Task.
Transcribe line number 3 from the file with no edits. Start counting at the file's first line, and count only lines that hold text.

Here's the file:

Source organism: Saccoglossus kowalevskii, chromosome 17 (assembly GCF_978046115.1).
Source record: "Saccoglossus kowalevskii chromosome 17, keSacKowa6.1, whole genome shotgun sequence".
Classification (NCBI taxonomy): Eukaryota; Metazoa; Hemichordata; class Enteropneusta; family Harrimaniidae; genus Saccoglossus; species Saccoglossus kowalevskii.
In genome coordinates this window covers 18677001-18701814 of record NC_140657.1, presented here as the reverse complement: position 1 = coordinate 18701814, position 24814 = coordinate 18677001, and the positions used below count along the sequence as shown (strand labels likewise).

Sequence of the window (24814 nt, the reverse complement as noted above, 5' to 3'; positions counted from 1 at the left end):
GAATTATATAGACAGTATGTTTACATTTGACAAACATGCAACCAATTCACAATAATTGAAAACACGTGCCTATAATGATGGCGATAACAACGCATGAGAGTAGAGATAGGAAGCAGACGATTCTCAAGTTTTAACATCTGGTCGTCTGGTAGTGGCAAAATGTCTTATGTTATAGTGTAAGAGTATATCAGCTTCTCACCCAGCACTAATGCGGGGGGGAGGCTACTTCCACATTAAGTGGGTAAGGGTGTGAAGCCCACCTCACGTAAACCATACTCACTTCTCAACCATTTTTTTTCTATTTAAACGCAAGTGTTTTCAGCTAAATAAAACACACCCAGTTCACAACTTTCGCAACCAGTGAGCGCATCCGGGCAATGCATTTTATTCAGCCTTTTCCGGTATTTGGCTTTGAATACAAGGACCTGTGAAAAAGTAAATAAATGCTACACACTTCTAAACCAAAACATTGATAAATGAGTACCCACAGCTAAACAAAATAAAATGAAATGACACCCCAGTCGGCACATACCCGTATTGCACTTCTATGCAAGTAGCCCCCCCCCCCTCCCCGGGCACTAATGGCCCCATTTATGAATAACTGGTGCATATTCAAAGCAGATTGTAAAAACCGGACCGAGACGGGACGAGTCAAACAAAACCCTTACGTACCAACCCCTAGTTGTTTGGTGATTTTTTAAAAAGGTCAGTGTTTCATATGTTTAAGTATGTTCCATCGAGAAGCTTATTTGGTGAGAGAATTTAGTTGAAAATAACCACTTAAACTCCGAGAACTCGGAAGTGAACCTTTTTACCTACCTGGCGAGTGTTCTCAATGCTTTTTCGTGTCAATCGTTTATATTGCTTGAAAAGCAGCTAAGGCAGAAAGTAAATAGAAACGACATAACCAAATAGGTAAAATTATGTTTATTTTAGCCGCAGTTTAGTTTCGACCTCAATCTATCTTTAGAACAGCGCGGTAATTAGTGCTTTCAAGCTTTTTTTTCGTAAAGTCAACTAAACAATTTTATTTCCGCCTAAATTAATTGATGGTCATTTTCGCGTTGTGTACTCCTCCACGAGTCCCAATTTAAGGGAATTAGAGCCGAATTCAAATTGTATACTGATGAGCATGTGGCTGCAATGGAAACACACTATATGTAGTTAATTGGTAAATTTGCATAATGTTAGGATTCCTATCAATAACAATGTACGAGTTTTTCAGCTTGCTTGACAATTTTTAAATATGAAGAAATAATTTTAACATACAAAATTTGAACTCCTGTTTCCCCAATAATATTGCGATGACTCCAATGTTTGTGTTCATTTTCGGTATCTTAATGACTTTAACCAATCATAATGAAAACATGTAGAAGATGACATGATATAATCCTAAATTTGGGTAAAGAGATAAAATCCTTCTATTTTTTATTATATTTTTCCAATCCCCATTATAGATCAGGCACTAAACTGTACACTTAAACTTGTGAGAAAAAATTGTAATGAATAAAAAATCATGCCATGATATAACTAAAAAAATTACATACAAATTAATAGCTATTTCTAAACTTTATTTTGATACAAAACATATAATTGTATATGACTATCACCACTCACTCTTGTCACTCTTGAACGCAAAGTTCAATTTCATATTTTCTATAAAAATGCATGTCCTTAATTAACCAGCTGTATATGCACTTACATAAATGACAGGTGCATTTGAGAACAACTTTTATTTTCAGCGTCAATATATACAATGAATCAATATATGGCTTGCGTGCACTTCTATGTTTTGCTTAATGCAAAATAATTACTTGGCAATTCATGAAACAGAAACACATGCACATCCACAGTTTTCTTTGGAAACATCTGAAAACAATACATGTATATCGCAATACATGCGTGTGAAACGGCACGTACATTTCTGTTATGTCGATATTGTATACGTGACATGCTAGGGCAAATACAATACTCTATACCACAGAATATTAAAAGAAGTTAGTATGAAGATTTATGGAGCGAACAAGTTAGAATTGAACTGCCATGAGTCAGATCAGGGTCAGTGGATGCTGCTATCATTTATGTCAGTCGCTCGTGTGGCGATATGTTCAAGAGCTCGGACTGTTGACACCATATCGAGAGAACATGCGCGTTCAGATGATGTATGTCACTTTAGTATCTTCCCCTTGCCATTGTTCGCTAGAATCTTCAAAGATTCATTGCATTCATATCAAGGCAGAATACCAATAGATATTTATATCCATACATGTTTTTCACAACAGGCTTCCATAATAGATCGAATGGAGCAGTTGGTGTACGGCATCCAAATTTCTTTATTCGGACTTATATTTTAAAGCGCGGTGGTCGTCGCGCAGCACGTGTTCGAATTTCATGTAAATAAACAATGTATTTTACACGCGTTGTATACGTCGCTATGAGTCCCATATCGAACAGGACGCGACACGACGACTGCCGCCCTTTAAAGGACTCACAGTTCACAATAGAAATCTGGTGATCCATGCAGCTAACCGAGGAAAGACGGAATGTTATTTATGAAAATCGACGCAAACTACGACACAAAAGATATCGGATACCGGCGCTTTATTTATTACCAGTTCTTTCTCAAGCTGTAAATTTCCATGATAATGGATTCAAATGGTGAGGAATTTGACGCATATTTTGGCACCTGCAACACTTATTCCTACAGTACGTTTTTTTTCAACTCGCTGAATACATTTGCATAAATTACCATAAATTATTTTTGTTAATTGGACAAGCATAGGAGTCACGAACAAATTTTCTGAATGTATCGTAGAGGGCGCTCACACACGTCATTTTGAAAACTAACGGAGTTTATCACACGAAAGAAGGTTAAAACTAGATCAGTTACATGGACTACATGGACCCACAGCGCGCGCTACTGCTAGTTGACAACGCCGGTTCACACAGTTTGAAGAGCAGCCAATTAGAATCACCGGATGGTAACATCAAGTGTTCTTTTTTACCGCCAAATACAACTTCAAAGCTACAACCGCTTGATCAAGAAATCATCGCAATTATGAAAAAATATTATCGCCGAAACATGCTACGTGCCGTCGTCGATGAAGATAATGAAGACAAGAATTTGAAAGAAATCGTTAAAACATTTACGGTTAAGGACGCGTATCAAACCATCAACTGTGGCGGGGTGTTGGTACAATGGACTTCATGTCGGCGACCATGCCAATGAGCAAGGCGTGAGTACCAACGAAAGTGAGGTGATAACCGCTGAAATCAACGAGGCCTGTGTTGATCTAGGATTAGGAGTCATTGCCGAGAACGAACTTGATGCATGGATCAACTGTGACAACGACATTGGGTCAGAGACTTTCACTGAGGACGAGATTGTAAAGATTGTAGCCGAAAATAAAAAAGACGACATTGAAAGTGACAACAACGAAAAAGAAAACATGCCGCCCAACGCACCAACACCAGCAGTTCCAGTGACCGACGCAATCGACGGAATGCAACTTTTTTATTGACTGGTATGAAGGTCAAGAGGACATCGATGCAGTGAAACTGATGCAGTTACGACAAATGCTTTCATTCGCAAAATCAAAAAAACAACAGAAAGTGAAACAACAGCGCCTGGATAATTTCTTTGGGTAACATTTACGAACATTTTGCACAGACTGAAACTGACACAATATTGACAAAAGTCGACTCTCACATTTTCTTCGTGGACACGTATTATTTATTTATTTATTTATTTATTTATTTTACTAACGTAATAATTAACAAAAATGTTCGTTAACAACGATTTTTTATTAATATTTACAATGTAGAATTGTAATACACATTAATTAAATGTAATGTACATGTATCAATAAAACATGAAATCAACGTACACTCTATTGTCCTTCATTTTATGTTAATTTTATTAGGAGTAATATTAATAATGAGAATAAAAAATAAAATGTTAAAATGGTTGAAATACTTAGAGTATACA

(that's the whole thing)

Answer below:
Classification (NCBI taxonomy): Eukaryota; Metazoa; Hemichordata; class Enteropneusta; family Harrimaniidae; genus Saccoglossus; species Saccoglossus kowalevskii.